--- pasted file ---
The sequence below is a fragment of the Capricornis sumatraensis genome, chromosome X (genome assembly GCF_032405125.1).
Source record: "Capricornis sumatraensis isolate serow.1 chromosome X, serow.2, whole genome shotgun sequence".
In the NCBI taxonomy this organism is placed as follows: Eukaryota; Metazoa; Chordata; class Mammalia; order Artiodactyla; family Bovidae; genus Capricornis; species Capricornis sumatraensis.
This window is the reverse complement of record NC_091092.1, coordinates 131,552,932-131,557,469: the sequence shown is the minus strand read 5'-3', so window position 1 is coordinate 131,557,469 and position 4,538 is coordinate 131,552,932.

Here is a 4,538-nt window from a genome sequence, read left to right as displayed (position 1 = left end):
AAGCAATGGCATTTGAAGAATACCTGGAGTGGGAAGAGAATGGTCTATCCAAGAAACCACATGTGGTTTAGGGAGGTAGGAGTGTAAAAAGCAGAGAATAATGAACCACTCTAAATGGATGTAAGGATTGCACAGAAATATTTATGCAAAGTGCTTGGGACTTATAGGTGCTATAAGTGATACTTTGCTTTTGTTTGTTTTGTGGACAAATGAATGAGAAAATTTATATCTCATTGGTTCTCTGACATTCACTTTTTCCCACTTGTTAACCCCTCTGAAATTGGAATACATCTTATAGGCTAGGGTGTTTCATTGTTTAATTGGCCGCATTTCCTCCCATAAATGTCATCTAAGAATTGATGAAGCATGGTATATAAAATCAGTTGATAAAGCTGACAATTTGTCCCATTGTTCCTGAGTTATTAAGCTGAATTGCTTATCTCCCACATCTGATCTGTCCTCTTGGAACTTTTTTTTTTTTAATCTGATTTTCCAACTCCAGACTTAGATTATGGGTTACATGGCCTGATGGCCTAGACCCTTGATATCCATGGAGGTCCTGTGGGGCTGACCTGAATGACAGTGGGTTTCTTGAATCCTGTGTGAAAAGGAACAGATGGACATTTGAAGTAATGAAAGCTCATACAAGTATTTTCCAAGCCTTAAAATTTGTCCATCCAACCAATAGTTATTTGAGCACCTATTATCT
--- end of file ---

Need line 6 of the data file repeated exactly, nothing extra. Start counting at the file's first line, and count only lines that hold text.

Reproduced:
AAGCAATGGCATTTGAAGAATACCTGGAGTGGGAAGAGAATGGTCTATCCAAGAAACCACATGTGGTTTAGGGAGGTAGGAGTGTAAAAAGCAGAGAATAATGAACCACTCTAAATGGATGTAAGGATTGCACAGAAATATTTATGCAAAGTGCTTGGGACTTATAGGTGCTATAAGTGATACTTTGCTTTTGTTTGTTTTGTGGACAAATGAATGAGAAAATTTATATCTCATTGGTTCTCTGACATTCACTTTTTCCCACTTGTTAACCCCTCTGAAATTGGAATACATCTTATAGGCTAGGGTGTTTCATTGTTTAATTGGCCGCATTTCCTCCCATAAATGTCATCTAAGAATTGATGAAGCATGGTATATAAAATCAGTTGATAAAGCTGACAATTTGTCCCATTGTTCCTGAGTTATTAAGCTGAATTGCTTATCTCCCACATCTGATCTGTCCTCTTGGAACTTTTTTTTTTTTAATCTGATTTTCCAACTCCAGACTTAGATTATGGGTTACATGGCCTGATGGCCTAGACCCTTGATATCCATGGAGGTCCTGTGGGGCTGACCTGAATGACAGTGGGTTTCTTGAATCCTGTGTGAAAAGGAACAGATGGACATTTGAAGTAATGAAAGCTCATACAAGTATTTTCCAAGCCTTAAAATTTGTCCATCCAACCAATAGTTATTTGAGCACCTATTATCT